Screenwriting : Shortfall by Fiona Faith Ross

Fiona Faith Ross

Shortfall

(Not an 007 sequel). What do you guys do when you're short of story ideas? I have my main story, characters, opening and closing, and theme, etc. etc. I'm fine up to the mid point and I know where the character is at the All Is Lost Moment, and Dark Night of the Soul, but I'm short of stuff for Act 3 to the Climax. I know what happens at the Climax and how the story ends, but I have these gaps in my story. How do you get over this?

Fiona Faith Ross

Patricia, sorry, you're right. I've been staring at the screen for too long. Edited my post to correct it.

Jorge J Prieto

Fiona, try first going back a few scenes up to the point where you got stuck, then take a break - an hour, a day or two, but do keep your characters in your head while you are alone, walking or meditating. Thses are some of the things that work for me each and every time, to the point that I miss my train stop and end up in Brooklyn on my way to Manhattan and they keep me up most of the time and even stop me from enjoying a movie. Listen to your characters VOICE. Here's a quote, can't remember who said it: "Lots pf writers hear VOICES - indeed, its one of the major ways in which ENDURING CHARACTERS enter the world. So let them say it once and for all - the channeling of VOICE is KEY to the realization of successful, dramatic, character - based screenwriting. If you are an obsessed storyteller with a passion for vivid characters and a desire to make them fully present to your audience, then YOUR CHIEF TASK is simply TO LISTEN." Hope this helps you a bit, my friend, but then again, you better than anyone knows what works or doesn't work for you, follow your INSTINCTS.

Andres Ramirez

I've had this same issue happen to me recently. What Jorge suggested is great. Sometimes you need to walk away from it and let the story start to re-marinate on its own in your thoughts. I try to approach it with fresh eyes after leaving it alone for a while and then I'll start playing with an idea. And if that idea fits within my structure and pushes the story forward as opposed to sideways, then I know I'm heading the right direction. One of the "exercises" I do is what John Carpenter once said in an interview. Revisit a film that's the source of inspiration or watch one of similar genre and while you watch just ask yourself, what would I do differently.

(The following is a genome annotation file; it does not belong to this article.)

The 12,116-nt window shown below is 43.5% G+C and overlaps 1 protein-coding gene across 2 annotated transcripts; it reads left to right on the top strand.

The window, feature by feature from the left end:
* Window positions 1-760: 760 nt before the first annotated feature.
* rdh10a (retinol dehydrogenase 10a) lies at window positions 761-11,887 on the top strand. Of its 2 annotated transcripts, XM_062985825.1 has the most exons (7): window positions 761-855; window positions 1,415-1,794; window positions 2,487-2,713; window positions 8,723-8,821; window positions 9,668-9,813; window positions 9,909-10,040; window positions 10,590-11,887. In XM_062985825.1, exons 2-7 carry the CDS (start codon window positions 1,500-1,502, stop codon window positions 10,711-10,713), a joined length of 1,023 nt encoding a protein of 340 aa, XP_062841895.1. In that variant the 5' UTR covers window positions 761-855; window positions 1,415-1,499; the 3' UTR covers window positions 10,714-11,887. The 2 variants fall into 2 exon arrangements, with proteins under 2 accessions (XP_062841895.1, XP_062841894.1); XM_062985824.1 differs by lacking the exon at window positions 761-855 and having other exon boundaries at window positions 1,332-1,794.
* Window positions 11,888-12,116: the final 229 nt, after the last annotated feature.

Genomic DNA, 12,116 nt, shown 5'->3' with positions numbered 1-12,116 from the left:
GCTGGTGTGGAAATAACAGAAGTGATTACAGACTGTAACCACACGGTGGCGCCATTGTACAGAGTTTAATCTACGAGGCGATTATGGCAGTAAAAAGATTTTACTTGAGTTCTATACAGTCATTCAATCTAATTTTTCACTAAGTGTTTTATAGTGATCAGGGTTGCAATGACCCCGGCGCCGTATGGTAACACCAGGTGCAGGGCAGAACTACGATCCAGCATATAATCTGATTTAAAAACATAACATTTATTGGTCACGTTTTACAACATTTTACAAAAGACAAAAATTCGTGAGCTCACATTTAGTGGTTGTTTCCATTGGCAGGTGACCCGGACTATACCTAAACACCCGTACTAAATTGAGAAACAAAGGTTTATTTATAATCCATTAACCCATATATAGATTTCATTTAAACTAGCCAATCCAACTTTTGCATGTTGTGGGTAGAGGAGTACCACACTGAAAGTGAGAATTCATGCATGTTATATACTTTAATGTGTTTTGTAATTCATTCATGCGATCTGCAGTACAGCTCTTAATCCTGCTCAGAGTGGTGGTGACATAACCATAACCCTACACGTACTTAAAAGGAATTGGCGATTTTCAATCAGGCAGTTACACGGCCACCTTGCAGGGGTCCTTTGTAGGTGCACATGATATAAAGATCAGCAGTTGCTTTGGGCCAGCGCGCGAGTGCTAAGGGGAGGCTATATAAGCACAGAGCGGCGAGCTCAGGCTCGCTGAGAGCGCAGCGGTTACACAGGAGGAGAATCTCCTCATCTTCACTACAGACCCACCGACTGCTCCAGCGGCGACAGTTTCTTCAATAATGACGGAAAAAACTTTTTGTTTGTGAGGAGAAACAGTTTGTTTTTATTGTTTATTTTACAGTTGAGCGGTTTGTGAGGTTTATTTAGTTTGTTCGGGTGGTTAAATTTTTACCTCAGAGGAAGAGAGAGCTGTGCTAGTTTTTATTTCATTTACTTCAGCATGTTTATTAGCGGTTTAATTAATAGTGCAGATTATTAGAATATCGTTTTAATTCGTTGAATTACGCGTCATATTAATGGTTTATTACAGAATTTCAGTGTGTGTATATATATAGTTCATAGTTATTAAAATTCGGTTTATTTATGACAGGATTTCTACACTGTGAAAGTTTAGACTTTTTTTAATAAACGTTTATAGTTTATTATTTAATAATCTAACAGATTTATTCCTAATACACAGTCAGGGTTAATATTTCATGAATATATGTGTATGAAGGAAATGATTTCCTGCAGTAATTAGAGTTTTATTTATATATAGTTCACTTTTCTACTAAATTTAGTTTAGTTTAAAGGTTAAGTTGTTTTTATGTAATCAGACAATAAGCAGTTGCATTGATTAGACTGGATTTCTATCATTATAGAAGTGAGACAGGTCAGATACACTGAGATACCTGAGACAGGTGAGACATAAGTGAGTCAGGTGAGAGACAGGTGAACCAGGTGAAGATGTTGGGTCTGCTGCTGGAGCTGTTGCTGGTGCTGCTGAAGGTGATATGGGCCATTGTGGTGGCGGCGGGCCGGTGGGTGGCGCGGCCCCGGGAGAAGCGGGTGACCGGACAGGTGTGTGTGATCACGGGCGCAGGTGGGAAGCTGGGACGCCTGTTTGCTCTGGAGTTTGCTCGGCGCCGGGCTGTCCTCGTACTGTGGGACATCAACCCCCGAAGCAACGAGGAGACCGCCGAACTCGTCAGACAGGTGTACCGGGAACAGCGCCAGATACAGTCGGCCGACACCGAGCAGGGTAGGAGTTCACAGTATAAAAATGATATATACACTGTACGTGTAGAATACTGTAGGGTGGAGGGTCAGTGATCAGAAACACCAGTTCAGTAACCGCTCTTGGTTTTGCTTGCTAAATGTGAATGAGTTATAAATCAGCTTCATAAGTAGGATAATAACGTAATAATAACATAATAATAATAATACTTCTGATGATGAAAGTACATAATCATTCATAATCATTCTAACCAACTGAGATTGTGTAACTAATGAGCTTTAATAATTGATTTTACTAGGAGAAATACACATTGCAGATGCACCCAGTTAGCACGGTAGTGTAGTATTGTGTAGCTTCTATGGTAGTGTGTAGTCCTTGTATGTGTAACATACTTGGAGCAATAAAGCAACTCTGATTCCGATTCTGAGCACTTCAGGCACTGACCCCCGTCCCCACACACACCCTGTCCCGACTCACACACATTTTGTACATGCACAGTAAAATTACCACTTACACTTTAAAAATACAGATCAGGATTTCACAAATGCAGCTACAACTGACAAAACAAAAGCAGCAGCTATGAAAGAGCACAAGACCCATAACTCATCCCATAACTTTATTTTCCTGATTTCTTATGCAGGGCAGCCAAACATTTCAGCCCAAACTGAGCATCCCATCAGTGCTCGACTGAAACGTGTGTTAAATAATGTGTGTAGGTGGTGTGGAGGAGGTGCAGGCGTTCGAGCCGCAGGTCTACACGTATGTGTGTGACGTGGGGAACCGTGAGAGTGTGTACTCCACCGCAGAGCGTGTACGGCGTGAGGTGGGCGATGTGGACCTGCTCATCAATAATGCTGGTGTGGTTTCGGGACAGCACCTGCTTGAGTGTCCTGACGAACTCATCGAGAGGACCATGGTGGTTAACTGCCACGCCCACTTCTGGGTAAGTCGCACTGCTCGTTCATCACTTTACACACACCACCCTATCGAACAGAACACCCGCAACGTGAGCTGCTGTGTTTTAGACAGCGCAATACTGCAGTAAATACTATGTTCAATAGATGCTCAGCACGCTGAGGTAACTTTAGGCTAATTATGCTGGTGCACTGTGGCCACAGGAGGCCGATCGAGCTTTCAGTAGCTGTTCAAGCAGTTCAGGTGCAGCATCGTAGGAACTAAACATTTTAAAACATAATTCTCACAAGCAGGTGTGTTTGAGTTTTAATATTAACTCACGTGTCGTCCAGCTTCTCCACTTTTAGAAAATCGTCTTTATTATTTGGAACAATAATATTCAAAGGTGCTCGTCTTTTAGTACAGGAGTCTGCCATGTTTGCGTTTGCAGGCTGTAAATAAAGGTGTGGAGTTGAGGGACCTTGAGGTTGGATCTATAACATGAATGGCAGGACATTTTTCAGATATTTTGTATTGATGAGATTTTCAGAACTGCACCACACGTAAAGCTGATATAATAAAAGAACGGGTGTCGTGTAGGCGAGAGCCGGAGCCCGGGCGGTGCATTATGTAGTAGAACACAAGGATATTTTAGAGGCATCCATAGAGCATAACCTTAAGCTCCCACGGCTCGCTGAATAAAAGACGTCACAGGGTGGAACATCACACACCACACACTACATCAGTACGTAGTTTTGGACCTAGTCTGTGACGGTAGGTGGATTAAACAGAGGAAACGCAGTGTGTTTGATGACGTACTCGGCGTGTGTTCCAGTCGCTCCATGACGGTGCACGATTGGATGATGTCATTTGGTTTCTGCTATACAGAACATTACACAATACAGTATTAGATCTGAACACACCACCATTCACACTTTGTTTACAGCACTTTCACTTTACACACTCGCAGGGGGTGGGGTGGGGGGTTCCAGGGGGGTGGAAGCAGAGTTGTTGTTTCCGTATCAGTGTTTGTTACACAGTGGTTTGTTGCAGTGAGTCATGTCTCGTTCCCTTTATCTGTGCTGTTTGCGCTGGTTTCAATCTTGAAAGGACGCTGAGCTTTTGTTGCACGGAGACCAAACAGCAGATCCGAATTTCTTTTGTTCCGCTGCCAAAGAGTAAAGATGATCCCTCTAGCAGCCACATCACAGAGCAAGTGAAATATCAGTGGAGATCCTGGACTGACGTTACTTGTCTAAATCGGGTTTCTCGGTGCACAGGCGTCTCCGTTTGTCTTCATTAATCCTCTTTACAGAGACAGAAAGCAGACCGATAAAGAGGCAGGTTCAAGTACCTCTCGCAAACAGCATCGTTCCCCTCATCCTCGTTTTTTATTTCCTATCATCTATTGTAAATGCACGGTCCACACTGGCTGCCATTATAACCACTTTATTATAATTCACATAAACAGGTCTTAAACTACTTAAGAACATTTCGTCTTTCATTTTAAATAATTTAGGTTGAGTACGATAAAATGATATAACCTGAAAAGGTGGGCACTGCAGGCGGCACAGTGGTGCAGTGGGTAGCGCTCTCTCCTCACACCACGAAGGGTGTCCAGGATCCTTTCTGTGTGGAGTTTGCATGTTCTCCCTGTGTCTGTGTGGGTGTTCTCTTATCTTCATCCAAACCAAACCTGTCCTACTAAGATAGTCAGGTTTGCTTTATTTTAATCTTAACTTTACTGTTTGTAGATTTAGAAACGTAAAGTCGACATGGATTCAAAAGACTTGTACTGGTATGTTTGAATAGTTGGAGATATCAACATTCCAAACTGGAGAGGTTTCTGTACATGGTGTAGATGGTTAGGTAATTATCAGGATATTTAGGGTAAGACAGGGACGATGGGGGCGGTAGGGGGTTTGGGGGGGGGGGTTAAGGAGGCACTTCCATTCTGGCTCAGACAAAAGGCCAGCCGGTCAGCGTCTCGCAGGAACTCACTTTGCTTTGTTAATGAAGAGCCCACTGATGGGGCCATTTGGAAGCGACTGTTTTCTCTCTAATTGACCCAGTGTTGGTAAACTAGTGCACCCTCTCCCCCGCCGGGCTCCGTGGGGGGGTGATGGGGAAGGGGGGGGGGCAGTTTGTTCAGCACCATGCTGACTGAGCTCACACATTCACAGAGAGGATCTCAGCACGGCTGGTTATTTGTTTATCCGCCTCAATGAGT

Fiona Faith Ross

Thanks everyone. It's late here now, so I can reasonably leave it until the morning, and listen to my character in the meantime. Oliver, I definitely have enough for a feature. I think there is a bit more story to uncover, that's all.

Fiona Faith Ross

I do agree with you, Patricia. I'm a great fan of Blake Snyder's Beat Sheet template (whoops, I've started a debate there), but I don't use it slavishly. In this case, the template has revealed that I don't have enough action to take the protagonist from his Dark Night of the Soul experience to the Climax. From Climax to the Final Image, I know what he does. So as you all suggest, I'm going to take a short break and ask my protagonist what he needs to do. I don't think I've uncovered all the obstacles he has to overcome. One thing I need to do is list the unresolved problems he has collected up to the moment The Really Big Problem arrives. And yes, Oliver and Andres, because I am still at the synopsis/planning stage, I can go back and restructure the story. Attempting to sketch out a 10 page treatment has revealed the "holey" bits. I guess, looking at it this way, it's progress rather than a setback. Thanks again, everyone.

Jorge J Prieto

Excellent point, Andres, from J. Carpenter, music is a big part in his movies, which I always use as well on every story I write.

Terri Viani

Hi Fiona! It may be that your All is Lost and Dark Night need to be bigger and/or the climb and fall to them more drastic. I'd check in with the overall story and make sure I'm not playing it safe - push the story, go there with the characters, get them stuck up that tree and then throw rocks at them, as the saying goes. =) I also second putting it aside for a bit, and let it percolate as you go about your business. Hope this helps!

Fiona Faith Ross

Thanks so much, Terri. After 24 hours down in the dumps, I revisited Save The Cat. A trick of Blake Snyder's I tried before is to make the Mid Point the counterpoint of the All is Lost moment. Now, previously I had the Mid Point as a "low" and I'm sketching it out again as a "high", meaning I have to shift a major set piece from before the MP to after the MP. On the return from this major set piece, the protagonist finds that his world is horribly changed, leading up to the All is Lost. Now I'm beginning to find the missing story pieces, and as you say, the All is Lost and Dark NIght are bigger. Also, the Dark Night presents the protagonist with a horrible dilema representing a positive or negative choice on the theme. In summary, I can see now, it's the Mid Point that needs more work, and the next beats will fall into place. Thanks to all of you for your insights. It really helps to talk these things through. PS - Blake Snyder also said, "the section from pages 55 - 75 are the hardest going in a screenplay, and there's no other remedy than to muscle your way through it." (Note 55 - 75 is relative, of course, depending on the overall length of your piece.)

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